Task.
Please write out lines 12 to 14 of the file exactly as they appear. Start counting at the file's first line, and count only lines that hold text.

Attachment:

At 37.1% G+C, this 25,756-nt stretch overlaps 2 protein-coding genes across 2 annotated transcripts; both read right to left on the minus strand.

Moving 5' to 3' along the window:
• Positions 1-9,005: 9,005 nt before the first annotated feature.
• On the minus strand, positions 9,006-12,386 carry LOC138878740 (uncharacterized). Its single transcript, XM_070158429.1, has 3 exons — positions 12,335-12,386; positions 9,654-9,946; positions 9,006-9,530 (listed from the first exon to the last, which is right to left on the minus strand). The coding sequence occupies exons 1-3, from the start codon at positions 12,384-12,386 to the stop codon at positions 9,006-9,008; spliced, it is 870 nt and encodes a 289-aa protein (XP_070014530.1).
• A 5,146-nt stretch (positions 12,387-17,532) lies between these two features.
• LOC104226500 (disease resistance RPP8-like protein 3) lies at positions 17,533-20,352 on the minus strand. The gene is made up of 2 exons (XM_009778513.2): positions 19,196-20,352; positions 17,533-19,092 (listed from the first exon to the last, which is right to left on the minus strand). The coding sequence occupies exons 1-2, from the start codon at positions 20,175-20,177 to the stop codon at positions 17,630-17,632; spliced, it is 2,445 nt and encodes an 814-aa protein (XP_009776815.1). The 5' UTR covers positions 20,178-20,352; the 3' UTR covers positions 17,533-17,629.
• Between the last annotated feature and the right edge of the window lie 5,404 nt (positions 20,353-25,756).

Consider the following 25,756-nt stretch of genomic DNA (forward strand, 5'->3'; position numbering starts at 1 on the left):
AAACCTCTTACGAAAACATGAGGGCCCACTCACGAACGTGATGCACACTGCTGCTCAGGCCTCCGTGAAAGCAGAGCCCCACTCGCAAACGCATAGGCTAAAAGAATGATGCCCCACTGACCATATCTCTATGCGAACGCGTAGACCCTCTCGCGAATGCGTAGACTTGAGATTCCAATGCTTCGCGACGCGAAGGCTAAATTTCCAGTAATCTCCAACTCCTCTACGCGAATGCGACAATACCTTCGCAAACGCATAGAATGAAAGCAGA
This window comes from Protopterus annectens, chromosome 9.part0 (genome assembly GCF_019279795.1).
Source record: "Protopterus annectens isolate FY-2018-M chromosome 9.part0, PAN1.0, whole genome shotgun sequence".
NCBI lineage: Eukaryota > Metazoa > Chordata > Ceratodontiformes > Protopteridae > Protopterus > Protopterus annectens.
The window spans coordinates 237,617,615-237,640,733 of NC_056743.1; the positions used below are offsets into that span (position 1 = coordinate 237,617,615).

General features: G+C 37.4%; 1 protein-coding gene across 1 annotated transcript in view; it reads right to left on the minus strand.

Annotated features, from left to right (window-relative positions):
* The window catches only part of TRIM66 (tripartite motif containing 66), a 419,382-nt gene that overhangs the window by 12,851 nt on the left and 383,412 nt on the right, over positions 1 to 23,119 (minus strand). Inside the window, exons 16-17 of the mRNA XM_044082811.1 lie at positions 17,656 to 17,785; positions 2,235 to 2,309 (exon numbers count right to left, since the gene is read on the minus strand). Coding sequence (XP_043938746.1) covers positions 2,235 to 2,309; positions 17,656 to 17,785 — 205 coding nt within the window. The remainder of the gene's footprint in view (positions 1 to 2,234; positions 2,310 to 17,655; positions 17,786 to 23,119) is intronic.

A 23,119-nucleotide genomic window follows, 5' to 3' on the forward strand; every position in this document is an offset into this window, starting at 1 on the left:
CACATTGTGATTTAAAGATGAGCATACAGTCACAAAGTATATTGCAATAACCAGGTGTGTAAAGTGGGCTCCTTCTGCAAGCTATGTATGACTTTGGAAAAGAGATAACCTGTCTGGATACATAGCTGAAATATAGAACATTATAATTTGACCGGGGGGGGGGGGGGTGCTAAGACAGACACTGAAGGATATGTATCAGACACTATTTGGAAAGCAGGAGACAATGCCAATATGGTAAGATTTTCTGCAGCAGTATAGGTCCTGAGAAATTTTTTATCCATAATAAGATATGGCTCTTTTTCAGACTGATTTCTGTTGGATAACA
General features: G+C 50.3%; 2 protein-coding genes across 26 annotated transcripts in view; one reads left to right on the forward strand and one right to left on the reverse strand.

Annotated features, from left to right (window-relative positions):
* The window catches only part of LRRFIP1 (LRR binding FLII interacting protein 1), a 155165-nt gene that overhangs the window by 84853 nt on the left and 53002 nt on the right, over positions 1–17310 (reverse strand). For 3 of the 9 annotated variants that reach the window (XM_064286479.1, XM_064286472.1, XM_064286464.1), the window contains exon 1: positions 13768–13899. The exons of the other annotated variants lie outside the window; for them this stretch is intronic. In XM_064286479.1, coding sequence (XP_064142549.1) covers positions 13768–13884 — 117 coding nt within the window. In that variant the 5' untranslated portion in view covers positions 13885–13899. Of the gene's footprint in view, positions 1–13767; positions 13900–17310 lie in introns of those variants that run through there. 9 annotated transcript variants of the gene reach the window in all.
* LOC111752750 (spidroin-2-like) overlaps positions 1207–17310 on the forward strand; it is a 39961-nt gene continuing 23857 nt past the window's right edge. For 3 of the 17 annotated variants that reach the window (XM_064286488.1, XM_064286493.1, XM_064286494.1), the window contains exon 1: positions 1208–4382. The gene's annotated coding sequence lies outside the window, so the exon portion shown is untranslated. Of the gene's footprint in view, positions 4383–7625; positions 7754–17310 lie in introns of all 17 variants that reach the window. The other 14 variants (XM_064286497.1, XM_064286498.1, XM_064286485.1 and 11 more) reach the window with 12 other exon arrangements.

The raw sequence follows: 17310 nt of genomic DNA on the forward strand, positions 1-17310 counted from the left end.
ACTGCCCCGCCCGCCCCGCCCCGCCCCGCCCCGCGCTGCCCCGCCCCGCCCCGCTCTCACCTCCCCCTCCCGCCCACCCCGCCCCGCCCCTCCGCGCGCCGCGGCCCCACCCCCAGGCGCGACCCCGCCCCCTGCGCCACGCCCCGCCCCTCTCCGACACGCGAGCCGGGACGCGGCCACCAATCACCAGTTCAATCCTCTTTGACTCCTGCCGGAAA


NCBI lineage: Eukaryota > Metazoa > Chordata > Ceratodontiformes > Protopteridae > Protopterus > Protopterus annectens.
The window spans coordinates 237,617,615-237,640,733 of NC_056743.1; the positions used below are offsets into that span (position 1 = coordinate 237,617,615).

General features: G+C 37.4%; 1 protein-coding gene across 1 annotated transcript in view; it reads right to left on the minus strand.